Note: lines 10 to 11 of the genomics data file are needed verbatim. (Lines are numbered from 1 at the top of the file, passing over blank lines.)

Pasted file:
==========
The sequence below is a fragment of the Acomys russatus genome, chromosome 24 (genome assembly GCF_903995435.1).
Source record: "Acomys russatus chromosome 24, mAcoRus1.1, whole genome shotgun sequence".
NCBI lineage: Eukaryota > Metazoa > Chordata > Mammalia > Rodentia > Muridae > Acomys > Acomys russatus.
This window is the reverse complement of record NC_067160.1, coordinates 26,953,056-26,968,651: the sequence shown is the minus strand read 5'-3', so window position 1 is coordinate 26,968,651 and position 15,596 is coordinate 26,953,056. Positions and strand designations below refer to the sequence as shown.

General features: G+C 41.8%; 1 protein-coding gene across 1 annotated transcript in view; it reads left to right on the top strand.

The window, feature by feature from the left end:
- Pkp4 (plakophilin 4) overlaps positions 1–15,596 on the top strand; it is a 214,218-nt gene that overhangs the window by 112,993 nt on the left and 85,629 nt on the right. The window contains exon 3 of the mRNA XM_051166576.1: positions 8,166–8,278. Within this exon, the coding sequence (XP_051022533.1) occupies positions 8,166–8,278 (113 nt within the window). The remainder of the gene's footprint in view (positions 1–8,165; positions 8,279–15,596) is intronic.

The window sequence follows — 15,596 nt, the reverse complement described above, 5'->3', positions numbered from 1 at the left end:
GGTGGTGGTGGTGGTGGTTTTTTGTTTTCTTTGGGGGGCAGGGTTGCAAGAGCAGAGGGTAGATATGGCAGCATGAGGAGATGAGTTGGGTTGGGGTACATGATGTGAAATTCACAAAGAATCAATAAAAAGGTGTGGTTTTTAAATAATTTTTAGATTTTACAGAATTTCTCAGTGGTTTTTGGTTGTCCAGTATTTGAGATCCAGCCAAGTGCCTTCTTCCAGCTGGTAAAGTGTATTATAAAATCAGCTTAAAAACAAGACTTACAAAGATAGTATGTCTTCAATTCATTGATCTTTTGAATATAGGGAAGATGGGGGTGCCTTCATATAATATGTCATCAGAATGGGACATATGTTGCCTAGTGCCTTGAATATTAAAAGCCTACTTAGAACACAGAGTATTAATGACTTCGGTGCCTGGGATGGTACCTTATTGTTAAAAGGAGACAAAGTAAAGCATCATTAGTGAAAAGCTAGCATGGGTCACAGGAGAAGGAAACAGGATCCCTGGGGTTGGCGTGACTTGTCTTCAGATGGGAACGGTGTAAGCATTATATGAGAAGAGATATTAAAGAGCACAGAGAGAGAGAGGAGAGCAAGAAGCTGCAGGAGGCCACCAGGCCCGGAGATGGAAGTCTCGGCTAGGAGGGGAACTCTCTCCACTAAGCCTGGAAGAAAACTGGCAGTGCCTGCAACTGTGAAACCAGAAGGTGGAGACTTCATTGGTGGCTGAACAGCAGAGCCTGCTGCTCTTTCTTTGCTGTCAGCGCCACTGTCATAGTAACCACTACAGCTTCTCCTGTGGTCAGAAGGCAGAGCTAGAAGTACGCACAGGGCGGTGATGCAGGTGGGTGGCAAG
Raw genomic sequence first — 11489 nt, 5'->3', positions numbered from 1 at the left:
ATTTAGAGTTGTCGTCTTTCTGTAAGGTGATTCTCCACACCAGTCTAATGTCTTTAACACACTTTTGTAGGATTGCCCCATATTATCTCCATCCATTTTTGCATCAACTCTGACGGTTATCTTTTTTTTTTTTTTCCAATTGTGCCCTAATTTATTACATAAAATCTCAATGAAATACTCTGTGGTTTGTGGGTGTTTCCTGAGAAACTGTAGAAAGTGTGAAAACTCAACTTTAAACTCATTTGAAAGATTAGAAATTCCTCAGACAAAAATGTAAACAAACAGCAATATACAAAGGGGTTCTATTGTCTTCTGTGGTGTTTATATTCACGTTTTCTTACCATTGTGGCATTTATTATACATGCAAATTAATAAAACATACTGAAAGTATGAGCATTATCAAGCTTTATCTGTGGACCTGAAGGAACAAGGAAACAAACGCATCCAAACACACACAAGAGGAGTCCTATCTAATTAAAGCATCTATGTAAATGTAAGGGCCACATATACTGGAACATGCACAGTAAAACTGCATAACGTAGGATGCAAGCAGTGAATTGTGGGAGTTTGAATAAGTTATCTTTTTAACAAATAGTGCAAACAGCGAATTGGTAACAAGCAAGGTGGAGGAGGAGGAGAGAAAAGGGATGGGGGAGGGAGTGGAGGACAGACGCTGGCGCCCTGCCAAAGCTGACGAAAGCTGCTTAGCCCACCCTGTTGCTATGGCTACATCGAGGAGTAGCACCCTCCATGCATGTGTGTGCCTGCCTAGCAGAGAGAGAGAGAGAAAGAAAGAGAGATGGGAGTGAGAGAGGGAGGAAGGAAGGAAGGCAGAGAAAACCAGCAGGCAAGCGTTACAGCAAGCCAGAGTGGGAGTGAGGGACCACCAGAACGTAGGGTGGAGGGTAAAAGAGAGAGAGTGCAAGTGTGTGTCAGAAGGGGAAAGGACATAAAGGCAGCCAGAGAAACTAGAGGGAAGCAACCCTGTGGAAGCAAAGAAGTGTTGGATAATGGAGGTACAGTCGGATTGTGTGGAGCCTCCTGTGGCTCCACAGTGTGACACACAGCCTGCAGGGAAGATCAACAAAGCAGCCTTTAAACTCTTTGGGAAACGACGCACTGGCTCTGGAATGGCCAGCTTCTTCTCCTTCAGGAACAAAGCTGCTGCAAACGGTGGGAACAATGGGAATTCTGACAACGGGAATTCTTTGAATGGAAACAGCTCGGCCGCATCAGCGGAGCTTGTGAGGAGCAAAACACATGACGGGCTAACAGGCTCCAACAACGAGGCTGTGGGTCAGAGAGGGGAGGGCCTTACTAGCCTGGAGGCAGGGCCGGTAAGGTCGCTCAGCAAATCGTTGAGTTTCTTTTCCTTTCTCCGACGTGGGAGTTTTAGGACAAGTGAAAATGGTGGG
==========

Raw genomic sequence first — 11489 nt, 5'->3', positions numbered from 1 at the left:
ATTTAGAGTTGTCGTCTTTCTGTAAGGTGATTCTCCACACCAGTCTAATGTCTTTAACACACTTTTGTAGGATTGCCCCATATTATCTCCATCCATTTTTGCATCAACTCTGACGGTTATCTTTTTTTTTTTTTTCCAATTGTGCCCTAATTTATTACATAAAATCTCAATGAAATACTCTGTGGTTTGTGGGTGTTTCCTGAGAAACTGTAGAAAGTGTGAAAACTCAACTTTAAACTCATTTGAAAGATTAGAAATTCCTCAGACAAAAATGTAAACAAACAGCAATATACAAAGGGGTTCTATTGTCTTCTGTGGTGTTTATATTCACGTTTTCTTACCATTGTGGCATTTATTATACATGCAAATTAATAAAACATACTGAAAGTATGAGCATTATCAAGCTTTATCTGTGGACCTGAAGGAACAAGGAAACAAACGCATCCAAACACACACAAGAGGAGTCCTATCTAATTAAAGCATCTATGTAAATGTAAGGGCCACATATACTGGAACATGCACAGTAAAACTGCATAACGTAGGATGCAAGCAGTGAATTGTGGGAGTTTGAATAAGTTATCTTTTTAACAAATAGTGCAAACAGCGAATTGGTAACAAGCAAGGTGGAGGAGGAGGAGAGAAAAGGGATGGGGGAGGGAGTGGAGGACAGACGCTGGCGCCCTGCCAAAGCTGACGAAAGCTGCTTAGCCCACCCTGTTGCTATGGCTACATCGAGGAGTAGCACCCTCCATGCATGTGTGTGCCTGCCTAGCAGAGAGAGAGAGAGAAAGAAAGAGAGATGGGAGTGAGAGAGGGAGGAAGGAAGGAAGGCAGAGAAAACCAGCAGGCAAGCGTTACAGCAAGCCAGAGTGGGAGTGAGGGACCACCAGAACGTAGGGTGGAGGGTAAAAGAGAGAGAGTGCAAGTGTGTGTCAGAAGGGGAAAGGACATAAAGGCAGCCAGAGAAACTAGAGGGAAGCAACCCTGTGGAAGCAAAGAAGTGTTGGATAATGGAGGTACAGTCGGATTGTGTGGAGCCTCCTGTGGCTCCACAGTGTGACACACAGCCTGCAGGGAAGATCAACAAAGCAGCCTTTAAACTCTTTGGGAAACGACGCACTGGCTCTGGAATGGCCAGCTTCTTCTCCTTCAGGAACAAAGCTGCTGCAAACGGTGGGAACAATGGGAATTCTGACAACGGGAATTCTTTGAATGGAAACAGCTCGGCCGCATCAGCGGAGCTTGTGAGGAGCAAAACACATGACGGGCTAACAGGCTCCAACAACGAGGCTGTGGGTCAGAGAGGGGAGGGCCTTACTAGCCTGGAGGCAGGGCCGGTAAGGTCGCTCAGCAAATCGTTGAGTTTCTTTTCCTTTCTCCGACGTGGGAGTTTTAGGACAAGTGAAAATGGTGGG